In the 1930s, neuropsychiatrist and pathologist Dr. Samuel T. Orton and educator, psychologist Anna Gillingham developed the Orton-Gillingham approach to reading instruction for students with “word-blindness,” which would later become known as dyslexia. Their approach combined direct, multi-sensory teaching strategies paired with systematic, sequential lessons focused on phonics.
Orton-Gillingham is a step-by-step learning process involving letters and sounds that encourages students to advance upon each smaller manageable skill learned throughout the process. It was the first approach to use explicit, direct, sequential, systematic, multi-sensory instruction to teach reading, which is effective for all students and essential for teaching students with dyslexia. Today, the Orton-Gillingham approach is used around the world to help students at all levels learn to read.
- Multi-Sensory – The teaching of new concepts incorporates visual, auditory, and kinesthetic pathways. With this approach, students learn language by ear (listening), mouth (speaking), eyes (seeing), and hand (writing).
- Structured, sequential, and cumulative – Through direct, explicit instruction, it progresses logically at the primary level and progresses to more advanced concepts that build upon the previous skill learned, with practice and review.
- Flexible – Through assessment, differentiation, and grouping, teachers can instruct students based on their needs.
- Language-based – Directly teaches the fundamental structure of language, starting with sound/symbol relationships and progressing to more complex concepts such as higher-level spelling rules and Greek and Latin Bases.
- Sequential – Lessons are presented in a logical, well-planned sequence. This sequence allows children to make easy connections between what they already know and what they are currently learning.
- Incremental – Each lesson builds carefully upon the previous lesson. This helps students move simple concepts to more complex ones, ensuring that there are no gaps in their learning.
- Cumulative – Through direct, explicit instruction, it progresses logically at the primary level and progresses to more advanced concepts that build upon the previous skill learned, with practice and review.
- Individualized – Anna Gillingham once said, “Go as fast as you can, but as slow as you must.” Curriculums that follow this approach make it easy to teach students based on their individual strengths.
- Phonograms-Based – By teaching the phonograms and the rules and patterns that spell the vast majority of English words, the Orton-Gillingham approach takes the guesswork out of reading and spelling.
- Explicit – Students are taught exactly what they need to know in a clear and straightforward manner. Students know what they are learning and why they’re learning it.
Where Orton-Gillingham Fits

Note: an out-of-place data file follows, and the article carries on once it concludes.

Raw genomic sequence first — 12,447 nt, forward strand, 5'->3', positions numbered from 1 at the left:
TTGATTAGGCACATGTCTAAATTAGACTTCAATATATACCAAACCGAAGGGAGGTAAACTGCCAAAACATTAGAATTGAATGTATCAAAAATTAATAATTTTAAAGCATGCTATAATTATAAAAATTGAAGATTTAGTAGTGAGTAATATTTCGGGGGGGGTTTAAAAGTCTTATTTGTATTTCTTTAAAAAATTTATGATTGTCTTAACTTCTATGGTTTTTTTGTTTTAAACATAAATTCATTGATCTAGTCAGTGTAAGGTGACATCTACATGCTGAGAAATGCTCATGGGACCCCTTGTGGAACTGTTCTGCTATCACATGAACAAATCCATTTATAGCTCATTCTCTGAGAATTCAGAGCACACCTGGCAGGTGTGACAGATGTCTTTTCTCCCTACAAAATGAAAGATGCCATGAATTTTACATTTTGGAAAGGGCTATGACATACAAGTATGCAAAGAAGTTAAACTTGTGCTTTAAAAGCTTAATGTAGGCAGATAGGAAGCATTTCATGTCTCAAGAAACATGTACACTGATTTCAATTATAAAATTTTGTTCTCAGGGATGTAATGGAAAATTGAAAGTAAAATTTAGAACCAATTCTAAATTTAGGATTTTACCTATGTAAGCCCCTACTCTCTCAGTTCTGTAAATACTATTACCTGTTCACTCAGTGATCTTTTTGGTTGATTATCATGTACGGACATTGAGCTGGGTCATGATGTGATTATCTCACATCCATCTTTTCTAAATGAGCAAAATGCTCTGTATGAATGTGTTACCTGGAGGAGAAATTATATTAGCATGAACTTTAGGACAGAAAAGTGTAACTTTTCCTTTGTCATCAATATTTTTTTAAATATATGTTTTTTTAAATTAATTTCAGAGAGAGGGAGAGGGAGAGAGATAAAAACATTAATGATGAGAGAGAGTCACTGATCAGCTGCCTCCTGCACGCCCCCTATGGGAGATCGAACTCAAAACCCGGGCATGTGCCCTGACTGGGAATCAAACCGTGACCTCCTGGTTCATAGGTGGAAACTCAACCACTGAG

While Orton-Gillingham has long been associated with dyslexia, teachers have been advocating for years that the Orton-Gillingham method be utilized in every classroom.
Orton-Gillingham places a strong emphasis on systematically teaching phonics so that students understand the how’s and why’s behind reading. Word recognition is best taught through a phonics-based approach, wherein students develop knowledge and skills about how the alphabet works to become expert decoders. Children can then apply the knowledge they learn to decode and encode new words.
For over 25 years, the Institute for Multi-Sensory Education (IMSE) has refined its Orton-Gillingham approach to empower modern educators to teach the foundation of the English language.
- Adaptable – IMSE’s approach can be your primary reading program or integrate with your current reading program and curriculum. Lessons can be done in smaller parts to fit your daily/weekly schedule.
- Flexible – Assessment guides the instruction, so teachers can differentiate instruction and create groups based on readiness levels. IMSE’s Orton-Gillingham approach also fits into all three tiers of RtI from the whole classroom to 1:1.
- Fits the modern classroom – IMSE’s approach meets the needs of today’s teachers and students.
- More multi-sensory – IMSE is continually adding innovative and creative multi-sensory ideas to lessons and activities to keep students engaged and to meet the needs of all learning styles.
- Uses technology – IMSE has created a lesson planning and assessment app called Interactive OG to make lesson prep, grouping, and reporting faster and easier.
- Supports English Learners (ELs) – with the increase of ELs in classrooms across the country, IMSE is committed to using practices and strategies that best meet the needs of all students.
- Teachers Teaching Teachers – All instructors are professionals in the field of education and have first-hand experience using this in the classroom. Therefore, it is practical and relevant, not just theoretical.
IMSE believes that all children should be able to read. To achieve this end, IMSE wants to bring Orton-Gillingham to all educators to give children the best literacy instruction possible.
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